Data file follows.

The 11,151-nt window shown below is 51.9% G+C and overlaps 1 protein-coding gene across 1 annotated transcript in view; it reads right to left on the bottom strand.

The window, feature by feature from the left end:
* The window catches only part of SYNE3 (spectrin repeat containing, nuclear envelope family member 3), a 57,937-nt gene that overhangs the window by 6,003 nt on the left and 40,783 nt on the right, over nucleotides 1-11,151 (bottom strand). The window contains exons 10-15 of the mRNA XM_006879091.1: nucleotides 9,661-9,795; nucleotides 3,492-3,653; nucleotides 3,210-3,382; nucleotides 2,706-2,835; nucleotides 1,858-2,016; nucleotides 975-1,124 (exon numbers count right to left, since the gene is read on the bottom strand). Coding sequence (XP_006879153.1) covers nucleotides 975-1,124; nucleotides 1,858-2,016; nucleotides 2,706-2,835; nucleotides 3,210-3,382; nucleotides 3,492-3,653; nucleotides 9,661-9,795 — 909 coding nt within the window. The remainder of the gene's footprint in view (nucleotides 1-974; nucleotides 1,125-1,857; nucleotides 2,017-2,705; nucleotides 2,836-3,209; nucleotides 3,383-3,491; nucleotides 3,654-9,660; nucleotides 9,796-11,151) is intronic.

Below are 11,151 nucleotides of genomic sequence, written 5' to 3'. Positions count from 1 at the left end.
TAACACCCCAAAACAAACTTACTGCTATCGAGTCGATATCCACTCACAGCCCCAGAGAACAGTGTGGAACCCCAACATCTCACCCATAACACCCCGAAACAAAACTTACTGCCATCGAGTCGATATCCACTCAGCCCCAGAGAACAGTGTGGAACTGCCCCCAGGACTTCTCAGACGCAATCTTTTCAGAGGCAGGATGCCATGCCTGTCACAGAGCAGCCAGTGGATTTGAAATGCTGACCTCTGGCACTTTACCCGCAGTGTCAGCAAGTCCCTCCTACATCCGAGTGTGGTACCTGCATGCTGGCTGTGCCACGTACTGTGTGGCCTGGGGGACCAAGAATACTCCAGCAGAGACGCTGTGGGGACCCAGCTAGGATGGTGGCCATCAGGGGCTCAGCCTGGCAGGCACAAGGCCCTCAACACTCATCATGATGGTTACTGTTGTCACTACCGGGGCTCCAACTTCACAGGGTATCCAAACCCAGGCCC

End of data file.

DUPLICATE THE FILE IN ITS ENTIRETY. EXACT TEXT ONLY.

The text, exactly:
The 11,151-nt window shown below is 51.9% G+C and overlaps 1 protein-coding gene across 1 annotated transcript in view; it reads right to left on the bottom strand.

The window, feature by feature from the left end:
* The window catches only part of SYNE3 (spectrin repeat containing, nuclear envelope family member 3), a 57,937-nt gene that overhangs the window by 6,003 nt on the left and 40,783 nt on the right, over nucleotides 1-11,151 (bottom strand). The window contains exons 10-15 of the mRNA XM_006879091.1: nucleotides 9,661-9,795; nucleotides 3,492-3,653; nucleotides 3,210-3,382; nucleotides 2,706-2,835; nucleotides 1,858-2,016; nucleotides 975-1,124 (exon numbers count right to left, since the gene is read on the bottom strand). Coding sequence (XP_006879153.1) covers nucleotides 975-1,124; nucleotides 1,858-2,016; nucleotides 2,706-2,835; nucleotides 3,210-3,382; nucleotides 3,492-3,653; nucleotides 9,661-9,795 — 909 coding nt within the window. The remainder of the gene's footprint in view (nucleotides 1-974; nucleotides 1,125-1,857; nucleotides 2,017-2,705; nucleotides 2,836-3,209; nucleotides 3,383-3,491; nucleotides 3,654-9,660; nucleotides 9,796-11,151) is intronic.

Below are 11,151 nucleotides of genomic sequence, written 5' to 3'. Positions count from 1 at the left end.
TAACACCCCAAAACAAACTTACTGCTATCGAGTCGATATCCACTCACAGCCCCAGAGAACAGTGTGGAACCCCAACATCTCACCCATAACACCCCGAAACAAAACTTACTGCCATCGAGTCGATATCCACTCAGCCCCAGAGAACAGTGTGGAACTGCCCCCAGGACTTCTCAGACGCAATCTTTTCAGAGGCAGGATGCCATGCCTGTCACAGAGCAGCCAGTGGATTTGAAATGCTGACCTCTGGCACTTTACCCGCAGTGTCAGCAAGTCCCTCCTACATCCGAGTGTGGTACCTGCATGCTGGCTGTGCCACGTACTGTGTGGCCTGGGGGACCAAGAATACTCCAGCAGAGACGCTGTGGGGACCCAGCTAGGATGGTGGCCATCAGGGGCTCAGCCTGGCAGGCACAAGGCCCTCAACACTCATCATGATGGTTACTGTTGTCACTACCGGGGCTCCAACTTCACAGGGTATCCAAACCCAGGCCC